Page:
Management jobs are incredibly competitive and you'll face stiff competition when applying for vacancies. To help you climb the career ladder prepare for these management interview questions

The majority of business, consulting and management jobs hold the potential for graduates to progress into more senior positions, but first you'll need to tackle the interview and convince recruiters that you have the necessary skills for a successful management career.

Job interviews are a nerve-wracking process, and management interviews are known for being particularly challenging. Employers are looking for something more, so you'll need to demonstrate that you're capable of making tough decisions.

While some recruitment processes may include assessment centres and psychometric tests, answering a series of management-specific questions is usually what's required of you.

Management interview questions

It's hard to predict what you'll be asked during an interview but to help you get a step ahead prepare for these common interview questions for managers.

How do you see a manager's role on a team?

You could start your answer by giving a brief definition of what 'management' means to you, but this is an opportunity to demonstrate your knowledge of professional boundaries. While managers are part of a team, you'll need to show employers how you maintain a professional distance, while still remaining on good terms with those who you manage, using your past experience.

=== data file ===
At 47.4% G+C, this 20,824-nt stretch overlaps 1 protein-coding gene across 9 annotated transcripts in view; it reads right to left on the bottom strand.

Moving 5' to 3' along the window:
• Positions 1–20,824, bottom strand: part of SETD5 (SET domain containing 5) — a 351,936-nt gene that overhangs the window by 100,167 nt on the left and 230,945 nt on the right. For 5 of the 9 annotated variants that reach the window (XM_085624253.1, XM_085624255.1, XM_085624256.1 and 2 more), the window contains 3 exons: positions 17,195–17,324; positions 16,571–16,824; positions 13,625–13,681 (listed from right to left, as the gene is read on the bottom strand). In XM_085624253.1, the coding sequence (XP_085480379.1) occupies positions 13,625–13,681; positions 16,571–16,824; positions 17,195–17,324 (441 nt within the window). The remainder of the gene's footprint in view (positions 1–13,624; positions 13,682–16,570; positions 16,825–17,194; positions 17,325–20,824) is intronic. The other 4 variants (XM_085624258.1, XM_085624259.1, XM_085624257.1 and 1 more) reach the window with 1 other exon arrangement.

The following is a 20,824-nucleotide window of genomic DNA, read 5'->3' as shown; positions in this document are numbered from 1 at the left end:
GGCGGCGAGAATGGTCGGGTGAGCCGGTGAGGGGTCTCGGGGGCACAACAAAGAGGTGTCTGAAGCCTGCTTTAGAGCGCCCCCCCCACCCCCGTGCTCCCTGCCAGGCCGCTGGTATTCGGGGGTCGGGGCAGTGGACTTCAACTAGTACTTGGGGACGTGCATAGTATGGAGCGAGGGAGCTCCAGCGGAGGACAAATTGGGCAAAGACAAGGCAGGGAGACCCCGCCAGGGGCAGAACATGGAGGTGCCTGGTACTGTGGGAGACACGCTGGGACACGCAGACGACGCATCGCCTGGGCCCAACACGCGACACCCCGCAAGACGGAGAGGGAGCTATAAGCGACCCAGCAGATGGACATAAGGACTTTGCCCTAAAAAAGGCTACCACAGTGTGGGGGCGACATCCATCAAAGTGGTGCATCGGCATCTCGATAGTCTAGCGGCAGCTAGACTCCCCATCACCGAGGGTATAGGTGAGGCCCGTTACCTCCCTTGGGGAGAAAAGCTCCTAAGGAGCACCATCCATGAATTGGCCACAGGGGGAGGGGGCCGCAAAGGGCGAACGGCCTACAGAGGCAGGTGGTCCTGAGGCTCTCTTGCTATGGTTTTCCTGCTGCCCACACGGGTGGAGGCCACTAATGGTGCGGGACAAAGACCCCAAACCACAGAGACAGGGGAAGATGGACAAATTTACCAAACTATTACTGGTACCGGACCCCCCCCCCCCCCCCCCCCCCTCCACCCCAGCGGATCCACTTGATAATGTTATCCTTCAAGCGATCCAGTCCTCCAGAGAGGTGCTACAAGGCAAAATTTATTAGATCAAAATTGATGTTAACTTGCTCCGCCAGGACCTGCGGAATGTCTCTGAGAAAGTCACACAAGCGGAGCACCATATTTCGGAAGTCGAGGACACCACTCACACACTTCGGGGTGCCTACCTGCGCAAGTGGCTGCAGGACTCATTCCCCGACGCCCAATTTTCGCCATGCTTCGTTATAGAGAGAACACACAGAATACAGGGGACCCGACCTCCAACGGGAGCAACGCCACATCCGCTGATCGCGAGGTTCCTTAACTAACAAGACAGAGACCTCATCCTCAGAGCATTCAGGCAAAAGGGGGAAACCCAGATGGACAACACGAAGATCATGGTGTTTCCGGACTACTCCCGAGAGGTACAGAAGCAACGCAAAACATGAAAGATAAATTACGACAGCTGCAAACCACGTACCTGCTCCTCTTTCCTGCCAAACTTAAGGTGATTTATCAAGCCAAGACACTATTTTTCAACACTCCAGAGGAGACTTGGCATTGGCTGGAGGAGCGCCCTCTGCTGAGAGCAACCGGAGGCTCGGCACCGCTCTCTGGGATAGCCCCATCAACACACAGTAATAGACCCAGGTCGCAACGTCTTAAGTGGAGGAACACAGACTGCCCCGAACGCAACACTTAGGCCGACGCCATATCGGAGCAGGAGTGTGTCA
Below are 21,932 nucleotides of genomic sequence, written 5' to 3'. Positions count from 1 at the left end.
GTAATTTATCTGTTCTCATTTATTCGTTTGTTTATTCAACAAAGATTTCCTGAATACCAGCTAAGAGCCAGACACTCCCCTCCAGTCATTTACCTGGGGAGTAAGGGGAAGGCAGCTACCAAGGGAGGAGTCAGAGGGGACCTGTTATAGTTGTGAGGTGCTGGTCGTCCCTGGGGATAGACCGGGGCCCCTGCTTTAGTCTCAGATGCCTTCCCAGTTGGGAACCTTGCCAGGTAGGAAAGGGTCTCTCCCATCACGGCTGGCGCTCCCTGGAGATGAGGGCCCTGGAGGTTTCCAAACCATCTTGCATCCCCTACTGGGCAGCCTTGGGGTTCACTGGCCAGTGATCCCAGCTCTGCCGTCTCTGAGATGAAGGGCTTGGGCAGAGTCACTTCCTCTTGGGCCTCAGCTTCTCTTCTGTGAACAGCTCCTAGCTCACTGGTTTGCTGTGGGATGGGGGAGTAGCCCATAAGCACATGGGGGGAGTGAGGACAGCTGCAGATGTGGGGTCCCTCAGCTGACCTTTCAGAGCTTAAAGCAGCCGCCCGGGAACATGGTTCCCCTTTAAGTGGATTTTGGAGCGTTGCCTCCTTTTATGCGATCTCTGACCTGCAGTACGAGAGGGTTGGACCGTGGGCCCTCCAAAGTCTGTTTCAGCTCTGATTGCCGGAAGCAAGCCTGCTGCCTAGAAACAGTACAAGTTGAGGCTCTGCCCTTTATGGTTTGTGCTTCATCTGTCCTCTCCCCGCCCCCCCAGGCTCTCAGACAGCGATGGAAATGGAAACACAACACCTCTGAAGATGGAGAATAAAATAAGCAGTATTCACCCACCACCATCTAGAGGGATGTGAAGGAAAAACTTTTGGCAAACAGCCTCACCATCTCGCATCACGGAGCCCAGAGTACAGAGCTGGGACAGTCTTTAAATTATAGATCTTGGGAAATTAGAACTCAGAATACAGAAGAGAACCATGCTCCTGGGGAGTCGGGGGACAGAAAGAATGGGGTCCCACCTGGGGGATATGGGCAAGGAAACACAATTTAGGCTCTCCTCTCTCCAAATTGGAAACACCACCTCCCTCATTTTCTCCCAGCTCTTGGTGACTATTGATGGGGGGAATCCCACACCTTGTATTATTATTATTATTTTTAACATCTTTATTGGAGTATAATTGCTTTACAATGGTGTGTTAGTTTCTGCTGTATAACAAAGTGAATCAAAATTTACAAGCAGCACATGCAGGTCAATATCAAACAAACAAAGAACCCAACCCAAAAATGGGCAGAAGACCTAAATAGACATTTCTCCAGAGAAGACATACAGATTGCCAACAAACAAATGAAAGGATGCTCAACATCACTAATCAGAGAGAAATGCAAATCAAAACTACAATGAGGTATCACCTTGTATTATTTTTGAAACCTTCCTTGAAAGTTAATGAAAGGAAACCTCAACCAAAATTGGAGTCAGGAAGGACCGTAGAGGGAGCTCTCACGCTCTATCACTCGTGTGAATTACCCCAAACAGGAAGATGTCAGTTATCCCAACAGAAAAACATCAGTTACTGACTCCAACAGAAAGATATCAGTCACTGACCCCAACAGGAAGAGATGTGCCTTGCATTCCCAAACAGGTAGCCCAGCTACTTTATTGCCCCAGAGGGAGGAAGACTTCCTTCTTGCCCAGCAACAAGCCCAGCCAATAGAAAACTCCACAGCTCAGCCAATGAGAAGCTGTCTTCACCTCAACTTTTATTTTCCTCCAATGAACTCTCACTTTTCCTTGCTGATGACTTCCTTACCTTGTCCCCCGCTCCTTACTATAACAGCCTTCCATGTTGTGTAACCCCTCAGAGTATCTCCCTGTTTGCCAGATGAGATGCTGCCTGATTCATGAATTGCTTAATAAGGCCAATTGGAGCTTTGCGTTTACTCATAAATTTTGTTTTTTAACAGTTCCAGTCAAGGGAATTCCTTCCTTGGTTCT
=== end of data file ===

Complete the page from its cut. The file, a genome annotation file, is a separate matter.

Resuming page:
Managers who work too independently risk isolating themselves from their team, but those who are too friendly may undermine their own authority. Demonstrate how you strike the balance between these two approaches.

What's your management style?

With this question recruiters are trying to gain an insight into how you interact with employees. In your answer don't just describe your style, tell them how it works by referring to real-life examples. Use some of your proudest moments as a team leader or manager to illustrate how your management style leads to success.

Show awareness and an appreciation of how management styles can differ depending on the work environment and demonstrate an ability to be flexible in your style where needed.

How do you motivate a team?

One approach won't fit all when trying to motivate different team members, so when asking this question recruiters are looking for an understanding of how different personalities and working styles make up a team.

Give specific examples of how you get to know a team and how you assess each person's strengths. Explain how you use positive reinforcement and recognition to motivate employees and encourage them to achieve company goals.

Tell me about a time you dealt with a difficult employee.

Dealing with difficult or underperforming employees is an inevitable part of any manager's job. This question is designed to uncover how you approach and handle conflict and how effectively you solve problems. Demonstrate a range of skills, including listening, communication and problem solving.

Use the STAR (situation, task, action, result) method to frame your example to make sure you deliver a comprehensive answer. Don't just describe the problem, explain the action you took to resolve it and the impact this had on the employee and the wider team.